A publication of the Archaeological Institute of America
Off the Grid
Gunung Kawi, Bali
Some 1,000 years ago, stonemasons cut into a basalt escarpment in a river valley outside the modern Balinese village of Tampaksiring. They carved out a nearly 100-foot-wide courtyard backed by a 40-foot-tall vertical wall. Into this wall they carved five shrines, called candis, each almost 30 feet tall and intended to resemble temple facades. Across the small river bisecting the valley, the masons carved another courtyard and four more, slightly smaller, candis. A tenth candi is set apart from the others. The two courtyards and the candis, as well as a number of small artificial caves that may once have been used as prayer or living spaces for monks, make up the site of Gunung Kawi. This is one of many temple complexes built on Java and Bali starting around the first century A.D., when Hinduism and then Buddhism began to come to Indonesia from the Indian subcontinent. The Gunung Kawi complex was likely built to memorialize the Balinese ruler Anak Wungsu, who died around A.D. 1077. The smaller candis are thought to commemorate Wungsu’s children, wives, and concubines. “Multiple queens or children get a monument that’s 95 percent the size of the monument to the king,” says archaeologist John Schoenfelder of the University of Massachusetts Boston, “so they are being categorized as nearly as important.” Schoenfelder suggests that this relative lack of hierarchy emphasizes the fact that the extended royal household was considered a single entity. At Gunung Kawi, the ruler and his kin were venerated alongside patron gods with whom they were reincorporated after death.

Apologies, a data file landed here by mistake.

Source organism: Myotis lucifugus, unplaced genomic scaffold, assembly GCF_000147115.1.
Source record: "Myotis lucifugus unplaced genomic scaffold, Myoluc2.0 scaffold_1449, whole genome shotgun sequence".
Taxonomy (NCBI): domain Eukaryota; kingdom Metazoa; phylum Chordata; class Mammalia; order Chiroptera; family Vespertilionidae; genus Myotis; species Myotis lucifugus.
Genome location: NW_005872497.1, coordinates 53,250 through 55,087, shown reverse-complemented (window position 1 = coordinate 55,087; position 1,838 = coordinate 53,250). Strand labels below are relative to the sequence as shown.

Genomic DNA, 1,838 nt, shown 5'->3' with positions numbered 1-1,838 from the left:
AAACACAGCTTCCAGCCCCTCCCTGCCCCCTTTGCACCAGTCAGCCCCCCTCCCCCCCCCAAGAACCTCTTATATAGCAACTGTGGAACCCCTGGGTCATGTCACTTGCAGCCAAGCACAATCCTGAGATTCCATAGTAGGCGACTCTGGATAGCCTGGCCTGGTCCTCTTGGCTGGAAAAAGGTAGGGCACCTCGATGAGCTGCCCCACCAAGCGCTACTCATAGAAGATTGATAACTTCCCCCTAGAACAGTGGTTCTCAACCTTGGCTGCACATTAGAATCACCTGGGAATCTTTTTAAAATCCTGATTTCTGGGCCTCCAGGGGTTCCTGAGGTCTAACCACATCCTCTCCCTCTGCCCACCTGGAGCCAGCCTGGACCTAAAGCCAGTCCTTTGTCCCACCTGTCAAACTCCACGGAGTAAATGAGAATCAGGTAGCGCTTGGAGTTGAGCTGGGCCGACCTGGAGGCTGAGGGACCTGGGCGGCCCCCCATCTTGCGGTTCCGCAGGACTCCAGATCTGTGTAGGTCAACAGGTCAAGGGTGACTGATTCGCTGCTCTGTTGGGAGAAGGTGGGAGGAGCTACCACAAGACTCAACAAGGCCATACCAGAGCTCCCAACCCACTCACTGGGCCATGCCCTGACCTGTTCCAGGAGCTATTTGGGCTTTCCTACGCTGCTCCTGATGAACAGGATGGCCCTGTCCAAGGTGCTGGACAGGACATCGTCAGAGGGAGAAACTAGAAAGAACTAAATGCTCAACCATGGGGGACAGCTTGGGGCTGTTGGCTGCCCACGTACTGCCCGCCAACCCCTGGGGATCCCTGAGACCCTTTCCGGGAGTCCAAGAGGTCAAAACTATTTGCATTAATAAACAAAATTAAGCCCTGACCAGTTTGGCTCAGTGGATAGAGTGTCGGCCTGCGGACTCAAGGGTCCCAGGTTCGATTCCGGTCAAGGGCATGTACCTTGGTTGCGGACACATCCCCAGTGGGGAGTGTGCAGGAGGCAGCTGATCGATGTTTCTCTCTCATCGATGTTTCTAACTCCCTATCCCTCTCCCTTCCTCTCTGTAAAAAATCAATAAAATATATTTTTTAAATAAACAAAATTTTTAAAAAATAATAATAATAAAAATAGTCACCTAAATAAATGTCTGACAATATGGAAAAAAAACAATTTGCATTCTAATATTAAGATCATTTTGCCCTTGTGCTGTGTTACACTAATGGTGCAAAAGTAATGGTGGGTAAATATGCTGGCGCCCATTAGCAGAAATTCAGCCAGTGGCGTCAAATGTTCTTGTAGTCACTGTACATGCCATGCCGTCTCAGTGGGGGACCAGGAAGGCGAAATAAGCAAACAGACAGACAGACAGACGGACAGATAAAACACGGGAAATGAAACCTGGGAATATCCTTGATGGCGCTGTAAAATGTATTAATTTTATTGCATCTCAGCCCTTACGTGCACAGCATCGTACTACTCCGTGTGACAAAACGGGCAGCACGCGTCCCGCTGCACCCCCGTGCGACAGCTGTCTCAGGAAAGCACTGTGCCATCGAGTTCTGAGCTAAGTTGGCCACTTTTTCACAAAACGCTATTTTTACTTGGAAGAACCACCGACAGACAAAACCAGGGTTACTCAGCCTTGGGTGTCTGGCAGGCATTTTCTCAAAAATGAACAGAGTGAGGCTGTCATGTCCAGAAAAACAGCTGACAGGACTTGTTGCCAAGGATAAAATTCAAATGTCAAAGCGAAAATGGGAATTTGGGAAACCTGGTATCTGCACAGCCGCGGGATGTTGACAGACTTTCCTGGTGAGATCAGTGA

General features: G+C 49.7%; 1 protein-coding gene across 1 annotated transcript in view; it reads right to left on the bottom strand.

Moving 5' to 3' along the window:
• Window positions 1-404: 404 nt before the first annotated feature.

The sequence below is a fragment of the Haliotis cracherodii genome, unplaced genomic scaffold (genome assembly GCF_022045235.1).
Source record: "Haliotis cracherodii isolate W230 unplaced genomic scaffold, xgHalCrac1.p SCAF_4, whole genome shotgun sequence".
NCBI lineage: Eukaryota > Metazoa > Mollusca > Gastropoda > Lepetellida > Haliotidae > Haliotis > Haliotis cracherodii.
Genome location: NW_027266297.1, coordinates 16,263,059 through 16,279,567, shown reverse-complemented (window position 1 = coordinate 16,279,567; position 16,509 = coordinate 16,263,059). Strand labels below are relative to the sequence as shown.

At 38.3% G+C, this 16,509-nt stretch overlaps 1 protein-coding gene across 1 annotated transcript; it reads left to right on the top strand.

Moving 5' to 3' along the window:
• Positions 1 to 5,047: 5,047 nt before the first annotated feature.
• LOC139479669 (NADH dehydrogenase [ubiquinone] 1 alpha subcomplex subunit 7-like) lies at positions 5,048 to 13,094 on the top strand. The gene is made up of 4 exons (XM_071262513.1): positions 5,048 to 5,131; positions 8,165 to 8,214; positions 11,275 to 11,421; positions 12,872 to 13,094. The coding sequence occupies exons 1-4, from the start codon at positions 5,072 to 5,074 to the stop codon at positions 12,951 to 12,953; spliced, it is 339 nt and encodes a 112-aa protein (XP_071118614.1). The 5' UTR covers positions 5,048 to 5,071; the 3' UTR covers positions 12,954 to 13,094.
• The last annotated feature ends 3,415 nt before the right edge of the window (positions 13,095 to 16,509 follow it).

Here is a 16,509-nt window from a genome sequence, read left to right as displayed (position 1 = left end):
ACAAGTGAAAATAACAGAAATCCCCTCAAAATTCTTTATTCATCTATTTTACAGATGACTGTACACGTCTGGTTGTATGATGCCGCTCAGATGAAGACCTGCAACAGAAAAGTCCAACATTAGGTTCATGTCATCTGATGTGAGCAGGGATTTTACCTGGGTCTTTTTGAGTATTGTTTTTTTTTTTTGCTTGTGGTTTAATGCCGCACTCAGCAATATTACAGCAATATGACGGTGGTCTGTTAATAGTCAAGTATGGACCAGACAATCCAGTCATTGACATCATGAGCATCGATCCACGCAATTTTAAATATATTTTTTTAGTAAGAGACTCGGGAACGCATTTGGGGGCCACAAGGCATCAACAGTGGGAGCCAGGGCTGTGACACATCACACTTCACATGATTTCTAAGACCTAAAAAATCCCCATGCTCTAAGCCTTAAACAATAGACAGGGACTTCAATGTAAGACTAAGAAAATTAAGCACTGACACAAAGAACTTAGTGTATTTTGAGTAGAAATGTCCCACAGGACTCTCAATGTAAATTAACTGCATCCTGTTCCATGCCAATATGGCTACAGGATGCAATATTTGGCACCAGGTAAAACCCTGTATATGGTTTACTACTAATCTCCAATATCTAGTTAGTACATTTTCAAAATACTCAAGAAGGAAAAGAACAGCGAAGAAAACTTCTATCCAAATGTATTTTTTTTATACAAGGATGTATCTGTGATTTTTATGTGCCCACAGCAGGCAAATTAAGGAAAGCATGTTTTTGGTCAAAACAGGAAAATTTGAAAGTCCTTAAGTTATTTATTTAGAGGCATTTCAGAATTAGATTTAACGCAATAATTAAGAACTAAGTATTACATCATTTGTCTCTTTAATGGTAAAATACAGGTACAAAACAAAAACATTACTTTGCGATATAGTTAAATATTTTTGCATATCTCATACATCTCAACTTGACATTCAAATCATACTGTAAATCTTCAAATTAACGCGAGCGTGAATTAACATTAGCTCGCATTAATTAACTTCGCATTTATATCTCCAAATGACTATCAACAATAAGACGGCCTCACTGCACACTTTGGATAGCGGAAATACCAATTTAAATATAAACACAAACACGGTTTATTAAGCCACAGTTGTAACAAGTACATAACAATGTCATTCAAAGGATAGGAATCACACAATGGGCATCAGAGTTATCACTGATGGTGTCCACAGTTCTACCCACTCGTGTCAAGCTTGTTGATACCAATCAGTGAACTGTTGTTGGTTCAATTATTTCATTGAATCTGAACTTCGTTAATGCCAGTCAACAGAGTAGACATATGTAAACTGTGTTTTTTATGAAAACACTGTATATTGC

The entrance to Gunung Kawi is a short walk from the center of Tampaksiring and a half-hour taxi ride from the popular tourist town of Ubud. Beyond a gauntlet of souvenir stalls, a steep set of more than 300 stairs leads down into the valley. The price of admission includes the rental of a sarong and sash, which are customarily worn when visiting temples in Bali. Very little in the way of interpretive display is available at the site, so you may wish to inquire with local tour agencies or at your hotel about hiring a guide.
WHILE YOU'RE THERE
Gunung Kawi, as well as nearby Tirta Empul, a water temple just half a mile north that has been visited for centuries by pilgrims seeking ritual purification, is nestled within an ancient landscape of rice terraces and irrigation canals. Between temple visits, sign up for a walking tour along one of the various pathways in the Ubud area to witness firsthand the inextricable connection—both physical and symbolic—between Balinese agriculture and religious life.
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